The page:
Lois Lowry is one of the most prolific and best-known children’s and young adult writers of our time. Some of her most beloved books include the Anastasia Krupnik series, about a girl “just trying to grow up”; Number the Stars, a historical novel that many people read as part of their studies of World War II and the Holocaust; and The Giver, a dystopian YA novel published in 1993. In September, Lois will release an updated edition of Looking Back, her gorgeous memoir told in photographs.
When Rookie asked me to interview Lois, I was over the moon. To say that she’s a hero of mine—as a writer, as well as a reader who wanted to be Anastasia Krupnik—would be a serious understatement. Then it sunk in that I would actually talk to one of the writers I admire most, and I got incredibly nervous. But Lois put me at ease. I called her up and we had a 45-minute conversation about her books, her journey as an author, and how dreams and memories inspire her work.
STEPHANIE KUEHNERT: This is an honor. I write primarily for young adults, partially because I read and was shaped by books like yours. I truly appreciated how real your characters were, and the way your stories never talked down to your readers—something I was quite conscious of. I’m wondering what drove you to write books about and for kids and teenagers?
LOIS LOWRY: Well, it was actually more or less by chance, and I should preface this by saying that I was a kid back in the ’40s. I was born in 1937, so I was 13 in 1950. I should also add that I didn’t live in the United States when I was 13 and 14, so I didn’t have access to a lot of American literature, but in those days there was not specifically so-called young adult literature. So young people who were readers like myself, and introverts who lived their life through fiction, tended to jump to adult books [as teenagers] from the kiddie books that we had been reading prior to that. I didn’t have that history of good young adult literature.
Jumping ahead to adulthood, I majored in writing in college. I wanted to be a writer, and had not had any other aspirations, but I thought of myself as one does when studying at that age, as a writer for adults. That’s what I was doing, but I had four kids of my own, and at one point a publisher—an editor from Houghton Mifflin—got in touch with me. Having read things I’d written for adults, they said I sounded like somebody who could write for young adults and would I consider writing a book for them? They didn’t promise to publish it, but it was unusual then and probably still is to have a major publisher reach out in that way and ask you to do something. So although I had not considered writing for young people, I did have kids of my own and had spent many years at that point reading to them what was available then. This would have been 1975—my kids were born in ’58, ’59, ’61, and ’62. In 1975, my youngest would have been 13 years old, so [all my kids] were teenagers. Certainly I’d stopped reading to them long before, but I was aware of what they were reading. That was my introduction to contemporary young adult literature.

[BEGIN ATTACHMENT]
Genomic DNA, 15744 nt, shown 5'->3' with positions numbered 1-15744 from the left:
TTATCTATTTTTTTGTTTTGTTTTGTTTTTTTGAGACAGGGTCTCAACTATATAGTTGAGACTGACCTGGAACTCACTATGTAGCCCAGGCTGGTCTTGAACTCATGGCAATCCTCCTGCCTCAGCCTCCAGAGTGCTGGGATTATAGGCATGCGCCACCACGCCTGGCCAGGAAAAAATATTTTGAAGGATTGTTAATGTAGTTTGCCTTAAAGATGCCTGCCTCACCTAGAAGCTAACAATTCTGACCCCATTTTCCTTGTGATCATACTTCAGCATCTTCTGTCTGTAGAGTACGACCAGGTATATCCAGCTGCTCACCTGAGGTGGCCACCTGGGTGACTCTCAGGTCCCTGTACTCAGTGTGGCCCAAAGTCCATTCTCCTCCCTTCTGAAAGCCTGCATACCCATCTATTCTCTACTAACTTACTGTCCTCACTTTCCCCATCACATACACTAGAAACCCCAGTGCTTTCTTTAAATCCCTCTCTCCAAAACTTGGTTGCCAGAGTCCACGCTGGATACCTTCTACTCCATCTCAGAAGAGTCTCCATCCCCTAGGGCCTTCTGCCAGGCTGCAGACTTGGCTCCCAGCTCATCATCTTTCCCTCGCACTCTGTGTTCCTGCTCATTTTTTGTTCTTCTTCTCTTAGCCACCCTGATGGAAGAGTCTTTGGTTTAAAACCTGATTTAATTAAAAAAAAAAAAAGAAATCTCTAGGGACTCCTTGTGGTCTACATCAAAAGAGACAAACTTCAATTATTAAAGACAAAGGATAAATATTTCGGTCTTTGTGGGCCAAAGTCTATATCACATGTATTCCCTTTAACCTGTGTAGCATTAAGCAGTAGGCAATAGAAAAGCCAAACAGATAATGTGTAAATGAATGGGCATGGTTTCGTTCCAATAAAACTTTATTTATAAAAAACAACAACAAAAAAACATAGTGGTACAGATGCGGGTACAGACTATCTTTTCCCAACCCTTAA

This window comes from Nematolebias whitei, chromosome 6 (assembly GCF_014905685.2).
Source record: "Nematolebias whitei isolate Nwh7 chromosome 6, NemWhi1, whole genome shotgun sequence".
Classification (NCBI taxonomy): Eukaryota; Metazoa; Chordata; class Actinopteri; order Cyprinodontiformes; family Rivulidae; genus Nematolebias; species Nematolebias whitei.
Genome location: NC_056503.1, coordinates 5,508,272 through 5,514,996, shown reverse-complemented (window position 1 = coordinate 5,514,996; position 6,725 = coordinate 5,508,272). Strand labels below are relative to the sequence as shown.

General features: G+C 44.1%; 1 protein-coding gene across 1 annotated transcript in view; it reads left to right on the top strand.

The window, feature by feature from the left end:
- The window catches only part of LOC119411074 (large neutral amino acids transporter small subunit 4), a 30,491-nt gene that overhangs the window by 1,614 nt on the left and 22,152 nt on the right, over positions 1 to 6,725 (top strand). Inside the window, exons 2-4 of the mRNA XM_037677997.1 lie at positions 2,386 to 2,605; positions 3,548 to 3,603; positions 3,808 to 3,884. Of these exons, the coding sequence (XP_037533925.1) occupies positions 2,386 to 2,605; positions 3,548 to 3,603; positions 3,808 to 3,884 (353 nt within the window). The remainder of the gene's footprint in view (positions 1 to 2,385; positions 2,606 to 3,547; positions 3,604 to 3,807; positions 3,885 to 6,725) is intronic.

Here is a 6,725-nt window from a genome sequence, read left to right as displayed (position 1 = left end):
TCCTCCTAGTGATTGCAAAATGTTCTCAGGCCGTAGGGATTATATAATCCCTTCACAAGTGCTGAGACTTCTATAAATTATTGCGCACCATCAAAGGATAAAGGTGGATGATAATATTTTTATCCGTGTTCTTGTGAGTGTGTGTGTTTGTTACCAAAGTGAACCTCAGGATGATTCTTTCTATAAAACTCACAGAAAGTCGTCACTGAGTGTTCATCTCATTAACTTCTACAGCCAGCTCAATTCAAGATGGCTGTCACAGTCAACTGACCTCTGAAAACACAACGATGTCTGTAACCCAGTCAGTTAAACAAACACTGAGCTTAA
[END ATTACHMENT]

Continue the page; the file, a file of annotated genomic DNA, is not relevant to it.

When the publisher asked me to write a book for young adults, I did that drawing on my own memories of my young years, but without a history of having read those books. I did a book for them, which they published and I found that I loved doing it and that I was pretty good at it—and I can say this in retrospect because the first book that I wrote, [A Summer to Die], got great reviews and won some major awards. The publisher was eager to have me do more. By then I realized that I really enjoyed doing it. I continued writing for adults—for a period of time I did both things—but gradually that part of my writing life semi drifted away. I’m saying “semi” and chuckling to myself because as I sit here at my desk, I have just finished writing a short story for adults for a project I was asked to do. But my major work for many years now has been for kids and young adults, and I came into that by chance. Of course nowadays it is such a popular genre that many people, and probably you’re one, entered it with intention. It was far out on my radar when I first started and only gradually became the thing that I focused on.
It was on my radar, but I was also in school for creative writing and thinking that I was writing for adults even though I was writing about teenage characters. Then I was told by an agent, “You know, I think this would sell better if it was for young adults.”
The books I gravitated to as a 12-, 13-, 14-year-old were adult books, but they were the adult books that were about young characters.
Yep. Me too.
And if those books had been written today, they would be published as young adult books. I don’t know if you’ll even remember or have heard of this title, but a book that was important in my adolescent years was called Marjorie Morningstar. Does that ring any bells?
It was by an adult writer, a famous writer, Herman Wouk, but it was about a young girl. There were many such books at that time but they wouldn’t be published as adult fiction today.